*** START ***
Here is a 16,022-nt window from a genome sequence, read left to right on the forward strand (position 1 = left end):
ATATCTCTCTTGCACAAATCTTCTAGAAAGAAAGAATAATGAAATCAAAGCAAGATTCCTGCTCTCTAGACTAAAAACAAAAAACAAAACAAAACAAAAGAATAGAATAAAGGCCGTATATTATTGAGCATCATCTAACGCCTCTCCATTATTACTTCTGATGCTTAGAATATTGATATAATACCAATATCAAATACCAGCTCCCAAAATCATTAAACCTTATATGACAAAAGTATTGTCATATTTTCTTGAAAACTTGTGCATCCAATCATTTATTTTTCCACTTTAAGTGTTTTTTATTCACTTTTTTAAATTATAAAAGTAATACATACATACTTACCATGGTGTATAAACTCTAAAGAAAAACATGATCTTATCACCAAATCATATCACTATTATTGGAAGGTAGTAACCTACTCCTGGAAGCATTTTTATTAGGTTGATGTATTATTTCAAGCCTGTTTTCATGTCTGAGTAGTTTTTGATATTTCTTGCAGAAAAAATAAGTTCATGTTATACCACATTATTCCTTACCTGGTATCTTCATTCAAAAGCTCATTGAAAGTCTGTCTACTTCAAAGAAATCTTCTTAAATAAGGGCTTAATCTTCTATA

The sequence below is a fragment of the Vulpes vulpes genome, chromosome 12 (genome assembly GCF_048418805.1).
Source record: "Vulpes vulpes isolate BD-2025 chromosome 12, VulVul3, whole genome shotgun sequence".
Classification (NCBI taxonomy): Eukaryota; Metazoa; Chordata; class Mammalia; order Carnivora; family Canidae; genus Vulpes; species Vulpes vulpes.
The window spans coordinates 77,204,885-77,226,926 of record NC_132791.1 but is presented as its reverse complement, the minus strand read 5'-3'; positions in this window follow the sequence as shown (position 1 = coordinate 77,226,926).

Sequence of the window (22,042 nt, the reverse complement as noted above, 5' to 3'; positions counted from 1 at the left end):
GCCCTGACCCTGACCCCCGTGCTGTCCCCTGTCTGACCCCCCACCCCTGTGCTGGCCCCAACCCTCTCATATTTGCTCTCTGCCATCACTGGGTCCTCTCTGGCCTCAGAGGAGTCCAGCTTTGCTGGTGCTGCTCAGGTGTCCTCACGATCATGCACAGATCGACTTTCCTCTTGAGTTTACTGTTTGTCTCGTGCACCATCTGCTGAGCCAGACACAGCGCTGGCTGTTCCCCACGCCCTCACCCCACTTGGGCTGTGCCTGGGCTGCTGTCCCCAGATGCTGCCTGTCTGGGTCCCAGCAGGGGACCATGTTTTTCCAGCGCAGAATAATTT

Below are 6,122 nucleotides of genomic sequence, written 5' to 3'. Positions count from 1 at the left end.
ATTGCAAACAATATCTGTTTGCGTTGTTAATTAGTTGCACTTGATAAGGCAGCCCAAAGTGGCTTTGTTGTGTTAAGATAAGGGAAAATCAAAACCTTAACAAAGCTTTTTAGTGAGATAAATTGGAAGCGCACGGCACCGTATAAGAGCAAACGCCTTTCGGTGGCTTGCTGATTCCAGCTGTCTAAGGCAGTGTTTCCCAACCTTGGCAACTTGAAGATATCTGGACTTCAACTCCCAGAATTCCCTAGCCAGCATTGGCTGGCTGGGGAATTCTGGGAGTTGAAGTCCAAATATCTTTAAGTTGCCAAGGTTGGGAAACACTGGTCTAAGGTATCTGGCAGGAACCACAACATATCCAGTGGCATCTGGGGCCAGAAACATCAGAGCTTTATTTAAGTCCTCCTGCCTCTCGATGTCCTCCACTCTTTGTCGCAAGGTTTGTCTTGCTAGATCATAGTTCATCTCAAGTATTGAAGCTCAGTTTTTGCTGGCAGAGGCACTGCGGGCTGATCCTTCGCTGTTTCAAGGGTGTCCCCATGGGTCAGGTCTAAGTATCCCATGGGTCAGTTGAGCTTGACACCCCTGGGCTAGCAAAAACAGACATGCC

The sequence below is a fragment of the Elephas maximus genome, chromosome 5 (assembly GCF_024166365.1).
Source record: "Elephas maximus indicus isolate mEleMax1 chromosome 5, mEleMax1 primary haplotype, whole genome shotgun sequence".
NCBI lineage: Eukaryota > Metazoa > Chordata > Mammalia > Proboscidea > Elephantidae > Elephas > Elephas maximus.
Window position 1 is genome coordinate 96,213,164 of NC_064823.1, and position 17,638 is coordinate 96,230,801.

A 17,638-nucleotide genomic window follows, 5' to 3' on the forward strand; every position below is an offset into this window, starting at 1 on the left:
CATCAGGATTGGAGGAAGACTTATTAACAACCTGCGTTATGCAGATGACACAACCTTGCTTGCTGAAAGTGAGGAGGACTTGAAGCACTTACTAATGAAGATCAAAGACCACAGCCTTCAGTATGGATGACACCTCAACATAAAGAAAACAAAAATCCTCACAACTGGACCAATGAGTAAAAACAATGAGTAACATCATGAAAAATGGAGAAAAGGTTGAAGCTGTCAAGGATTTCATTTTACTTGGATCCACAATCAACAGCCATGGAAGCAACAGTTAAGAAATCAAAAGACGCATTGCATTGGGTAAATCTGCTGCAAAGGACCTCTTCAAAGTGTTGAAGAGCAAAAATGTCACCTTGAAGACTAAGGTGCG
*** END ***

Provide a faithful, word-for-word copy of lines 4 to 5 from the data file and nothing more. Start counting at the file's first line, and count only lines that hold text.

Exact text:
Source record: "Vulpes vulpes isolate BD-2025 chromosome 12, VulVul3, whole genome shotgun sequence".
Classification (NCBI taxonomy): Eukaryota; Metazoa; Chordata; class Mammalia; order Carnivora; family Canidae; genus Vulpes; species Vulpes vulpes.